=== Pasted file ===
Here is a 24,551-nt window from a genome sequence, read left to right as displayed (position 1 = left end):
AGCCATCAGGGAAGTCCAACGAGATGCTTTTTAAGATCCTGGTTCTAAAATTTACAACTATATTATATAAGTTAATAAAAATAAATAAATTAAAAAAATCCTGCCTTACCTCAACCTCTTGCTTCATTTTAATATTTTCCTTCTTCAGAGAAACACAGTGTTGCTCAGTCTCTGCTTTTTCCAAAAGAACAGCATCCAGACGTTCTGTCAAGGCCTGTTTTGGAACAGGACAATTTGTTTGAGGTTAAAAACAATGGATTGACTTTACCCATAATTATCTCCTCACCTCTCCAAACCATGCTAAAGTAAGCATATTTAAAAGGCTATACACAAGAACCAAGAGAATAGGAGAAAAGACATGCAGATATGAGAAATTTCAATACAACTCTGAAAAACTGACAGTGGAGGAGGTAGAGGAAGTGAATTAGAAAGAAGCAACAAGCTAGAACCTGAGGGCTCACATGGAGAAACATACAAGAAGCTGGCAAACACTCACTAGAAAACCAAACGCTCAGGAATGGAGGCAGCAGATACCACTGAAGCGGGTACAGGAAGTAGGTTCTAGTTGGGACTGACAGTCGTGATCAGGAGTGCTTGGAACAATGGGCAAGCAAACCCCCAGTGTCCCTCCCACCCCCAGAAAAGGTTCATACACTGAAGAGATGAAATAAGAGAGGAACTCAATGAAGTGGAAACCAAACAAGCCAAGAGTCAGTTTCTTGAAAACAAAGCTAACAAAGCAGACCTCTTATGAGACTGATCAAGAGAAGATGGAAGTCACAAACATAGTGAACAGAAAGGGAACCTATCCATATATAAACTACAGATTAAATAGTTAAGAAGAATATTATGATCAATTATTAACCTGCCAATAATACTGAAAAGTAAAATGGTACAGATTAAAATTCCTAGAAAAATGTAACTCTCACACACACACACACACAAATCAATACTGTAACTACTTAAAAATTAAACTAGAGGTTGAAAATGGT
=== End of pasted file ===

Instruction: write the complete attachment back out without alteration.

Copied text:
Here is a 24,551-nt window from a genome sequence, read left to right as displayed (position 1 = left end):
AGCCATCAGGGAAGTCCAACGAGATGCTTTTTAAGATCCTGGTTCTAAAATTTACAACTATATTATATAAGTTAATAAAAATAAATAAATTAAAAAAATCCTGCCTTACCTCAACCTCTTGCTTCATTTTAATATTTTCCTTCTTCAGAGAAACACAGTGTTGCTCAGTCTCTGCTTTTTCCAAAAGAACAGCATCCAGACGTTCTGTCAAGGCCTGTTTTGGAACAGGACAATTTGTTTGAGGTTAAAAACAATGGATTGACTTTACCCATAATTATCTCCTCACCTCTCCAAACCATGCTAAAGTAAGCATATTTAAAAGGCTATACACAAGAACCAAGAGAATAGGAGAAAAGACATGCAGATATGAGAAATTTCAATACAACTCTGAAAAACTGACAGTGGAGGAGGTAGAGGAAGTGAATTAGAAAGAAGCAACAAGCTAGAACCTGAGGGCTCACATGGAGAAACATACAAGAAGCTGGCAAACACTCACTAGAAAACCAAACGCTCAGGAATGGAGGCAGCAGATACCACTGAAGCGGGTACAGGAAGTAGGTTCTAGTTGGGACTGACAGTCGTGATCAGGAGTGCTTGGAACAATGGGCAAGCAAACCCCCAGTGTCCCTCCCACCCCCAGAAAAGGTTCATACACTGAAGAGATGAAATAAGAGAGGAACTCAATGAAGTGGAAACCAAACAAGCCAAGAGTCAGTTTCTTGAAAACAAAGCTAACAAAGCAGACCTCTTATGAGACTGATCAAGAGAAGATGGAAGTCACAAACATAGTGAACAGAAAGGGAACCTATCCATATATAAACTACAGATTAAATAGTTAAGAAGAATATTATGATCAATTATTAACCTGCCAATAATACTGAAAAGTAAAATGGTACAGATTAAAATTCCTAGAAAAATGTAACTCTCACACACACACACACACAAATCAATACTGTAACTACTTAAAAATTAAACTAGAGGTTGAAAATGGT